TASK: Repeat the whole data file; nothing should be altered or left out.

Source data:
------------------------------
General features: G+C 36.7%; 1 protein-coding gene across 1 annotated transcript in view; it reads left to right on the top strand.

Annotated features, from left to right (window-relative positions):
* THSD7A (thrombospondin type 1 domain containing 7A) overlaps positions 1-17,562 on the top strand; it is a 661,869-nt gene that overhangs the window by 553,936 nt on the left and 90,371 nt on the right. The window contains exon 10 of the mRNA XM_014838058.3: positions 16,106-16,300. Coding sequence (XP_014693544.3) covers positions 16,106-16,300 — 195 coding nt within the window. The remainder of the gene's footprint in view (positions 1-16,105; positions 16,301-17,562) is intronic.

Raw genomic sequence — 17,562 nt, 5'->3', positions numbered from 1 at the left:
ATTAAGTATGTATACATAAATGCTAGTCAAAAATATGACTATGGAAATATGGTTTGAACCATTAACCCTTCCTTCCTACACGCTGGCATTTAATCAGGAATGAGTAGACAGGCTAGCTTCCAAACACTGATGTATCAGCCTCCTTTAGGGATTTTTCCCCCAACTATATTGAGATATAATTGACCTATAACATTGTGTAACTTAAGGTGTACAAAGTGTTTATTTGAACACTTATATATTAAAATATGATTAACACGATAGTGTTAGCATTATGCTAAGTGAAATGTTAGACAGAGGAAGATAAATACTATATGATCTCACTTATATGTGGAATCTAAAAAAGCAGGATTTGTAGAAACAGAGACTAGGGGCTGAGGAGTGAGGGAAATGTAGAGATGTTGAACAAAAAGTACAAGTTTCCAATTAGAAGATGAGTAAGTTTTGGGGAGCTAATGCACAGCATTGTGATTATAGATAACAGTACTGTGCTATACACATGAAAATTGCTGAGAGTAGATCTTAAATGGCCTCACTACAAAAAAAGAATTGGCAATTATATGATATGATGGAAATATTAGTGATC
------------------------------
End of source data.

General features: G+C 36.7%; 1 protein-coding gene across 1 annotated transcript in view; it reads left to right on the top strand.

Annotated features, from left to right (window-relative positions):
* THSD7A (thrombospondin type 1 domain containing 7A) overlaps positions 1-17,562 on the top strand; it is a 661,869-nt gene that overhangs the window by 553,936 nt on the left and 90,371 nt on the right. The window contains exon 10 of the mRNA XM_014838058.3: positions 16,106-16,300. Coding sequence (XP_014693544.3) covers positions 16,106-16,300 — 195 coding nt within the window. The remainder of the gene's footprint in view (positions 1-16,105; positions 16,301-17,562) is intronic.

Raw genomic sequence — 17,562 nt, 5'->3', positions numbered from 1 at the left:
ATTAAGTATGTATACATAAATGCTAGTCAAAAATATGACTATGGAAATATGGTTTGAACCATTAACCCTTCCTTCCTACACGCTGGCATTTAATCAGGAATGAGTAGACAGGCTAGCTTCCAAACACTGATGTATCAGCCTCCTTTAGGGATTTTTCCCCCAACTATATTGAGATATAATTGACCTATAACATTGTGTAACTTAAGGTGTACAAAGTGTTTATTTGAACACTTATATATTAAAATATGATTAACACGATAGTGTTAGCATTATGCTAAGTGAAATGTTAGACAGAGGAAGATAAATACTATATGATCTCACTTATATGTGGAATCTAAAAAAGCAGGATTTGTAGAAACAGAGACTAGGGGCTGAGGAGTGAGGGAAATGTAGAGATGTTGAACAAAAAGTACAAGTTTCCAATTAGAAGATGAGTAAGTTTTGGGGAGCTAATGCACAGCATTGTGATTATAGATAACAGTACTGTGCTATACACATGAAAATTGCTGAGAGTAGATCTTAAATGGCCTCACTACAAAAAAAGAATTGGCAATTATATGATATGATGGAAATATTAGTGATC